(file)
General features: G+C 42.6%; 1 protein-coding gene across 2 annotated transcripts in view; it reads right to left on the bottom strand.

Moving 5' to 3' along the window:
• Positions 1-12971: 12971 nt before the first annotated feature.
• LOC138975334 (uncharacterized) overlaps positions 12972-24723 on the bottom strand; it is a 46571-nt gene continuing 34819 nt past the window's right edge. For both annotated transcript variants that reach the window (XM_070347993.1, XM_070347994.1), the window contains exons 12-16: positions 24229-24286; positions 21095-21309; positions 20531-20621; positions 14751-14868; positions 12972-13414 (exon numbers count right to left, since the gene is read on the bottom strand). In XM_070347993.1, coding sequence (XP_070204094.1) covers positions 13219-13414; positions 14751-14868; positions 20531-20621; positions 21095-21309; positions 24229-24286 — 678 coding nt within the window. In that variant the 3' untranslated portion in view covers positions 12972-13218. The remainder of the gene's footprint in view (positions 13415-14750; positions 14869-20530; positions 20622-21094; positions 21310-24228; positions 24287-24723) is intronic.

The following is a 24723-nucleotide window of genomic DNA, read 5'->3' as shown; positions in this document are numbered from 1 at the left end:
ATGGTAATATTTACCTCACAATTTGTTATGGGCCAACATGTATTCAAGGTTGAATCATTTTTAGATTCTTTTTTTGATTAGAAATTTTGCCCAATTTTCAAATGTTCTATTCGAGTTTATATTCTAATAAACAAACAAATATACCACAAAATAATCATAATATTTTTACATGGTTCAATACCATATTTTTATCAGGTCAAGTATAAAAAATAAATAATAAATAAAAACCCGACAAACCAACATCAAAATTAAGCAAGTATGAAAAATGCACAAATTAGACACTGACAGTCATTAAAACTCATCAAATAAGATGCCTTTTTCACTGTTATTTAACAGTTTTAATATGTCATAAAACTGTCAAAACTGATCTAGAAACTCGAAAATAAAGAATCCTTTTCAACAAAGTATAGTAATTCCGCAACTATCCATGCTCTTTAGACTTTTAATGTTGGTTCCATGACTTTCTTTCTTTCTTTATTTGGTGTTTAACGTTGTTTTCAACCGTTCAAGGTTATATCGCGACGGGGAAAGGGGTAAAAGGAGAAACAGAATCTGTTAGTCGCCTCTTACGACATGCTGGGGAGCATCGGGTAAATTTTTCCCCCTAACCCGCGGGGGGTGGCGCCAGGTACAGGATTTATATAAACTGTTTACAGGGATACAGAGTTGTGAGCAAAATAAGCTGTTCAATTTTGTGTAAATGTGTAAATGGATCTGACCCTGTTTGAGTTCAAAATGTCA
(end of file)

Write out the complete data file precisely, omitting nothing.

General features: G+C 42.6%; 1 protein-coding gene across 2 annotated transcripts in view; it reads right to left on the bottom strand.

Moving 5' to 3' along the window:
• Positions 1-12971: 12971 nt before the first annotated feature.
• LOC138975334 (uncharacterized) overlaps positions 12972-24723 on the bottom strand; it is a 46571-nt gene continuing 34819 nt past the window's right edge. For both annotated transcript variants that reach the window (XM_070347993.1, XM_070347994.1), the window contains exons 12-16: positions 24229-24286; positions 21095-21309; positions 20531-20621; positions 14751-14868; positions 12972-13414 (exon numbers count right to left, since the gene is read on the bottom strand). In XM_070347993.1, coding sequence (XP_070204094.1) covers positions 13219-13414; positions 14751-14868; positions 20531-20621; positions 21095-21309; positions 24229-24286 — 678 coding nt within the window. In that variant the 3' untranslated portion in view covers positions 12972-13218. The remainder of the gene's footprint in view (positions 13415-14750; positions 14869-20530; positions 20622-21094; positions 21310-24228; positions 24287-24723) is intronic.

The following is a 24723-nucleotide window of genomic DNA, read 5'->3' as shown; positions in this document are numbered from 1 at the left end:
ATGGTAATATTTACCTCACAATTTGTTATGGGCCAACATGTATTCAAGGTTGAATCATTTTTAGATTCTTTTTTTGATTAGAAATTTTGCCCAATTTTCAAATGTTCTATTCGAGTTTATATTCTAATAAACAAACAAATATACCACAAAATAATCATAATATTTTTACATGGTTCAATACCATATTTTTATCAGGTCAAGTATAAAAAATAAATAATAAATAAAAACCCGACAAACCAACATCAAAATTAAGCAAGTATGAAAAATGCACAAATTAGACACTGACAGTCATTAAAACTCATCAAATAAGATGCCTTTTTCACTGTTATTTAACAGTTTTAATATGTCATAAAACTGTCAAAACTGATCTAGAAACTCGAAAATAAAGAATCCTTTTCAACAAAGTATAGTAATTCCGCAACTATCCATGCTCTTTAGACTTTTAATGTTGGTTCCATGACTTTCTTTCTTTCTTTATTTGGTGTTTAACGTTGTTTTCAACCGTTCAAGGTTATATCGCGACGGGGAAAGGGGTAAAAGGAGAAACAGAATCTGTTAGTCGCCTCTTACGACATGCTGGGGAGCATCGGGTAAATTTTTCCCCCTAACCCGCGGGGGGTGGCGCCAGGTACAGGATTTATATAAACTGTTTACAGGGATACAGAGTTGTGAGCAAAATAAGCTGTTCAATTTTGTGTAAATGTGTAAATGGATCTGACCCTGTTTGAGTTCAAAATGTCA